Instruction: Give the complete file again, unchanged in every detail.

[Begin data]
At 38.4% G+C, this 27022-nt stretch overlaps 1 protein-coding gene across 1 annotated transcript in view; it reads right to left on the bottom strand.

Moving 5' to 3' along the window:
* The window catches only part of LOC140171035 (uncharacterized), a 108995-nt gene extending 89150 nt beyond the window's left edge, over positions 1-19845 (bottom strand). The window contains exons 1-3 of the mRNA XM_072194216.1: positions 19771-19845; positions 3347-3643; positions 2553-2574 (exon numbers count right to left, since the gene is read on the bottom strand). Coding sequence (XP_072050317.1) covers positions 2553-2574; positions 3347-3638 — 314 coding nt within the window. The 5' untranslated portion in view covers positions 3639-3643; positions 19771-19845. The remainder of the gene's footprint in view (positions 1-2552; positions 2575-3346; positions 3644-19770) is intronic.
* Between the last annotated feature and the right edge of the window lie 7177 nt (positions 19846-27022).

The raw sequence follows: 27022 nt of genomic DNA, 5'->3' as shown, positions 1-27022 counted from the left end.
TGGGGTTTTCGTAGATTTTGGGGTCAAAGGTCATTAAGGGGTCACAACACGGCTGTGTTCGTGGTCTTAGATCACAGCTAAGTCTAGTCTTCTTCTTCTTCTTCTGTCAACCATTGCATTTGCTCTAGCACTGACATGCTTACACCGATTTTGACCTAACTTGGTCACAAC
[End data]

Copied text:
At 38.4% G+C, this 27022-nt stretch overlaps 1 protein-coding gene across 1 annotated transcript in view; it reads right to left on the bottom strand.

Moving 5' to 3' along the window:
* The window catches only part of LOC140171035 (uncharacterized), a 108995-nt gene extending 89150 nt beyond the window's left edge, over positions 1-19845 (bottom strand). The window contains exons 1-3 of the mRNA XM_072194216.1: positions 19771-19845; positions 3347-3643; positions 2553-2574 (exon numbers count right to left, since the gene is read on the bottom strand). Coding sequence (XP_072050317.1) covers positions 2553-2574; positions 3347-3638 — 314 coding nt within the window. The 5' untranslated portion in view covers positions 3639-3643; positions 19771-19845. The remainder of the gene's footprint in view (positions 1-2552; positions 2575-3346; positions 3644-19770) is intronic.
* Between the last annotated feature and the right edge of the window lie 7177 nt (positions 19846-27022).

The raw sequence follows: 27022 nt of genomic DNA, 5'->3' as shown, positions 1-27022 counted from the left end.
TGGGGTTTTCGTAGATTTTGGGGTCAAAGGTCATTAAGGGGTCACAACACGGCTGTGTTCGTGGTCTTAGATCACAGCTAAGTCTAGTCTTCTTCTTCTTCTTCTGTCAACCATTGCATTTGCTCTAGCACTGACATGCTTACACCGATTTTGACCTAACTTGGTCACAAC